Home Forums Sci Fi General Sci-Fi Review of Another Glorious Day in the Corps

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    Nathaniel Weber

    I played my first mission of Gale Force Nine’s Aliens boardgame Another Glorious Day in the Corps. Here’s a short review. Tl;dr: It’s a fun game that evokes the action, stress, and dread of the movie, with plenty of player decisions throughout; on the downside, the rules are laid out poorly, especially the rules regarding how the Endurance deck works.

    Some pictures:

    I have the base game and two main expansions and am playing through the base game missions first. In the first mission, you’re searching for Newt, which xenomorphs make more difficult.  The mission started out well for me, ran into some complications after I found Newt, got better again, and then was a very near run thing as my characters made a run for the exit. For two turns, I thought I was absolutely screwed, with bugs coming out of the ductwork and resources running out—then, miraculously, everything lined up, the Marines blasted their way through, and we won the first mission with the whole squad surviving!

    High and low points of the game:

    Hicks missed 6 or 7 shots in a row—my dice consistently turned against me every time I rolled for my favorite character in all of science fiction;

    Frost was the MVP, obliterating several troublesome bug concentrations with his incinerator;

    Ripley’s an all around badass; her high movement rate is especially useful;

    Every time I activated Vazquez, I yelled, “Let’s rock!”;

    Newt’s resting skill is very useful;

    Gorman…well, Gorman tries.

    As for the quality of the game, I love the components (cards, miniatures, etc.). The game plays fast once you get the hang of it, with lots of player decisions (what order to activate in; what actions to take; where to move, where to shoot; etc.) Line of sight is delicate and thus rewards good formations for the Marines; leaving lines of fire open is critical, and putting together a good defensive firing line will help keep characters alive.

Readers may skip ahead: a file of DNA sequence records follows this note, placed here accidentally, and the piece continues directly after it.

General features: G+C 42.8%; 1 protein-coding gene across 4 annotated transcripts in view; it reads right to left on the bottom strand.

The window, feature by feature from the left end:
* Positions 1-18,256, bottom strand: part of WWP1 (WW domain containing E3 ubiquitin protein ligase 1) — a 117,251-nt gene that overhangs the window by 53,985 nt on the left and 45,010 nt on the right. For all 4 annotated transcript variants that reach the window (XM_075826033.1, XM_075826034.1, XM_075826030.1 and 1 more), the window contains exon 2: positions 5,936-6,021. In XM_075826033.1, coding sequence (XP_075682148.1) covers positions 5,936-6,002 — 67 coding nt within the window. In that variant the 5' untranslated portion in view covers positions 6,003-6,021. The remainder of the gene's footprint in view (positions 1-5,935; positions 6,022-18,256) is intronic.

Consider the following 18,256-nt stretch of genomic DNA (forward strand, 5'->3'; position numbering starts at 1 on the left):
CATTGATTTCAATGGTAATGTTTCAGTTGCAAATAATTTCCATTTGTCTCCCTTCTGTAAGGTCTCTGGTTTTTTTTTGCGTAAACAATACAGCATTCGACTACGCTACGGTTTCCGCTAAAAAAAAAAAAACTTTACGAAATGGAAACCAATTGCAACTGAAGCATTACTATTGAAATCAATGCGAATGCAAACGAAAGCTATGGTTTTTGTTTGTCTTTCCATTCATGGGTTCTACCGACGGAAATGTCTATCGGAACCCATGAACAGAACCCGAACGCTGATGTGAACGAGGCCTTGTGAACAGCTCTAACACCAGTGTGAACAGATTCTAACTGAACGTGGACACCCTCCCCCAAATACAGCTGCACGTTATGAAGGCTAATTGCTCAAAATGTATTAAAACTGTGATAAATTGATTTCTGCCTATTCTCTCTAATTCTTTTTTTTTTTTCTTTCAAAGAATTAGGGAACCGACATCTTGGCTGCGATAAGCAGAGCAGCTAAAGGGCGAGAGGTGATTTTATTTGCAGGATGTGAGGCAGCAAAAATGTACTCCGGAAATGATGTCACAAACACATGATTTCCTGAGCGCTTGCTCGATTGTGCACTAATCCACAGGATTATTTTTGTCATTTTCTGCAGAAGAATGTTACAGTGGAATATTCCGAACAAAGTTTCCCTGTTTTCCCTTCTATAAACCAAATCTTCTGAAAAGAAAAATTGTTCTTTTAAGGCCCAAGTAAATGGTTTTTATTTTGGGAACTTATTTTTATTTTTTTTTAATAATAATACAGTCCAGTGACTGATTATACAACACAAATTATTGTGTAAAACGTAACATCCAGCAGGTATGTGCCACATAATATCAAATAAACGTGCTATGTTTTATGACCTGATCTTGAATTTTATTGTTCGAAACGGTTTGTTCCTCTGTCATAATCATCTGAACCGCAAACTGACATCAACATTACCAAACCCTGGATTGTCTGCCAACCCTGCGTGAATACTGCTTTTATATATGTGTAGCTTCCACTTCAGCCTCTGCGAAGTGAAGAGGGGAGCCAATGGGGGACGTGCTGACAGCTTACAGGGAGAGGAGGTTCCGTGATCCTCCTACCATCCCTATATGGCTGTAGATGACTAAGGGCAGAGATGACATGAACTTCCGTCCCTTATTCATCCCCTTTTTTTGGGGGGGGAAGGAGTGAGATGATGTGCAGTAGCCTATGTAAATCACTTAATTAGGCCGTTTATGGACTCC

The bugs are scary enemies, moving fast and hitting hard, and they mass quickly thanks to the spawning rules. Something I dig in the rules is that if the Marines are in good formation and have the resources, they can open up and lay waste to a lot of bugs at once…but if they’re out of position/short on resources,  things get ugly in a hurry.

    Taken together, the game is quite thematic—it feels claustrophobic and tense, with dangers around every corner and, at many times, the squad feels on the verge of annihilation. I had a ton of fun playing and am looking forward to working my way through the rest of the content of the base game and then the expansions.

    The downside is, as is so common in gaming (more so nowadays? Maybe it was always like this?) is that the rules are badly organized and missing some key clarifications. The rules for cards—revealing, drawing, hands of cards, the endurance deck, shuffling, what happens to your hand of cards after a campaign mission is over—are especially disjointed. After play I think I got it all figured out, but I don’t understand how a well produced game gets out of the warehouse without better proofreading. The best I can think of, from the perspective of someone who has written large, complicated things, is that the proofreaders were too close to the game design, and thus didn’t realize they were overlooking vague things because they’d been onboard for so long. At some point the rules should have been handed to someone completely unfamiliar with the game and asked, “Hey, please break this.”

    Anyways, I dug the game and am excited to play more. I have mission 2 set up. Considering I bought it for the minis alone, I am pleased a fun game was in there too.


    Just Jack

    That’s fantastic, Nate, thanks a bunch for the rundown!

    Hicks is my favorite, too, but for overall sci-fi it’s a tossup between Hicks and… Kyle Reese 😉




    Hudson ftw

    Just Jack

    Seventeen days?  Seventeen days?  We’re not gonna last seventeen hours!  Game over man!

    Get yer @#$% together, Hudson!  This little girl lasted two weeks, with no weapons and no training!

    Well @#$%in’ A man, put her in @#$%in’ charge!

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